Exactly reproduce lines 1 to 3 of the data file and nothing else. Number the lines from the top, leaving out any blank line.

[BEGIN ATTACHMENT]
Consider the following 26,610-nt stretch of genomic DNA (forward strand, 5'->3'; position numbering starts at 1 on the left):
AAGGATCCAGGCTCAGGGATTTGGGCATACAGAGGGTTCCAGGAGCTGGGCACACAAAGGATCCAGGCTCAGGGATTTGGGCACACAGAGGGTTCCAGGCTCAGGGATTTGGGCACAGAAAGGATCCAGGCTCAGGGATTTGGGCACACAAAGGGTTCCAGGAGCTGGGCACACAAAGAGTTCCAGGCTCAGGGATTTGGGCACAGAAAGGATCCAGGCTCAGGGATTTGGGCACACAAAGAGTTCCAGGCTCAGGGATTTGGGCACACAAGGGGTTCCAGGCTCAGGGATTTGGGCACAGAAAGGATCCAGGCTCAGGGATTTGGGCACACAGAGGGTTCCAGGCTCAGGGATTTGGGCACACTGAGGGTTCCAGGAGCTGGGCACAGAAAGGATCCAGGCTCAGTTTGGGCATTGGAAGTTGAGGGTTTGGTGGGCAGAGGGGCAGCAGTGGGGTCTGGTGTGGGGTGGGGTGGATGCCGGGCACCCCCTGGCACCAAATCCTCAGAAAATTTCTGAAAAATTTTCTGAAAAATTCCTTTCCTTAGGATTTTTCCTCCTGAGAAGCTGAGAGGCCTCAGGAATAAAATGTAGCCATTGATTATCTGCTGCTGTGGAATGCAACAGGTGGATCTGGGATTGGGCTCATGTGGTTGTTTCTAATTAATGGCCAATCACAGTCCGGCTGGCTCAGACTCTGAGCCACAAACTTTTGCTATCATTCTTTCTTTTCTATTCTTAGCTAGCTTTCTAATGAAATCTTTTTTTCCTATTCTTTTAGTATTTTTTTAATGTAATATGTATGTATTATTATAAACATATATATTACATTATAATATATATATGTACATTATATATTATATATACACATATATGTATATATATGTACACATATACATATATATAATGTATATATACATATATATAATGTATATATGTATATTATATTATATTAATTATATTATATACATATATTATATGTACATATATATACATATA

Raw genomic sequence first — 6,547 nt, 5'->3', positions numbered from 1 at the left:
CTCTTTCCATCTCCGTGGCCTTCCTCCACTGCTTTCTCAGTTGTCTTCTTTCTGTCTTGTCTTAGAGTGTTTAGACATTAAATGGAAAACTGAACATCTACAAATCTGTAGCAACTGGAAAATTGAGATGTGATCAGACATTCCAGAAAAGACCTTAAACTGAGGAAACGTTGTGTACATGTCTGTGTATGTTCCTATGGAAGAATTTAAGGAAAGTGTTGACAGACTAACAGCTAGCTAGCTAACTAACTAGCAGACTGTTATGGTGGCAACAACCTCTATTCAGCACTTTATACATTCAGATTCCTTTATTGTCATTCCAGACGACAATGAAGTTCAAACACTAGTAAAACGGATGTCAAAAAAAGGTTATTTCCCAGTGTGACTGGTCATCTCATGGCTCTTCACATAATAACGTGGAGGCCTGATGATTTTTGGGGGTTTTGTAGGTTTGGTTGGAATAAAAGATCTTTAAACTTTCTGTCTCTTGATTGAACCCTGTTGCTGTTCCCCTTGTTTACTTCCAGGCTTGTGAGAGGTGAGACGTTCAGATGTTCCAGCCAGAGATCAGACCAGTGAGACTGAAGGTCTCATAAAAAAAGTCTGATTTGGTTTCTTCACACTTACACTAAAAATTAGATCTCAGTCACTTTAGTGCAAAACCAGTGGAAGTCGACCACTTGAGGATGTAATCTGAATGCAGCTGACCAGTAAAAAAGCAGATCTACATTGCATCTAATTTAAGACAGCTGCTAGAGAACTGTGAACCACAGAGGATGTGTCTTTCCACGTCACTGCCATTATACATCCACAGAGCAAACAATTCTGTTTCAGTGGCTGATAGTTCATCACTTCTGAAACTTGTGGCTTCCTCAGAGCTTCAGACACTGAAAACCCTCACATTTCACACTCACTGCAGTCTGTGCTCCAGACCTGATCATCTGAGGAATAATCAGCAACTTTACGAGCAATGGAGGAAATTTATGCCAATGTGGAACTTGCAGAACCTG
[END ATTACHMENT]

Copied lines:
Consider the following 26,610-nt stretch of genomic DNA (forward strand, 5'->3'; position numbering starts at 1 on the left):
AAGGATCCAGGCTCAGGGATTTGGGCATACAGAGGGTTCCAGGAGCTGGGCACACAAAGGATCCAGGCTCAGGGATTTGGGCACACAGAGGGTTCCAGGCTCAGGGATTTGGGCACAGAAAGGATCCAGGCTCAGGGATTTGGGCACACAAAGGGTTCCAGGAGCTGGGCACACAAAGAGTTCCAGGCTCAGGGATTTGGGCACAGAAAGGATCCAGGCTCAGGGATTTGGGCACACAAAGAGTTCCAGGCTCAGGGATTTGGGCACACAAGGGGTTCCAGGCTCAGGGATTTGGGCACAGAAAGGATCCAGGCTCAGGGATTTGGGCACACAGAGGGTTCCAGGCTCAGGGATTTGGGCACACTGAGGGTTCCAGGAGCTGGGCACAGAAAGGATCCAGGCTCAGTTTGGGCATTGGAAGTTGAGGGTTTGGTGGGCAGAGGGGCAGCAGTGGGGTCTGGTGTGGGGTGGGGTGGATGCCGGGCACCCCCTGGCACCAAATCCTCAGAAAATTTCTGAAAAATTTTCTGAAAAATTCCTTTCCTTAGGATTTTTCCTCCTGAGAAGCTGAGAGGCCTCAGGAATAAAATGTAGCCATTGATTATCTGCTGCTGTGGAATGCAACAGGTGGATCTGGGATTGGGCTCATGTGGTTGTTTCTAATTAATGGCCAATCACAGTCCGGCTGGCTCAGACTCTGAGCCACAAACTTTTGCTATCATTCTTTCTTTTCTATTCTTAGCTAGCTTTCTAATGAAATCTTTTTTTCCTATTCTTTTAGTATTTTTTTAATGTAATATGTATGTATTATTATAAACATATATATTACATTATAATATATATATGTACATTATATATTATATATACACATATATGTATATATATGTACACATATACATATATATAATGTATATATACATATATATAATGTATATATGTATATTATATTATATTAATTATATTATATACATATATTATATGTACATATATATACATATA

Raw genomic sequence first — 6,547 nt, 5'->3', positions numbered from 1 at the left: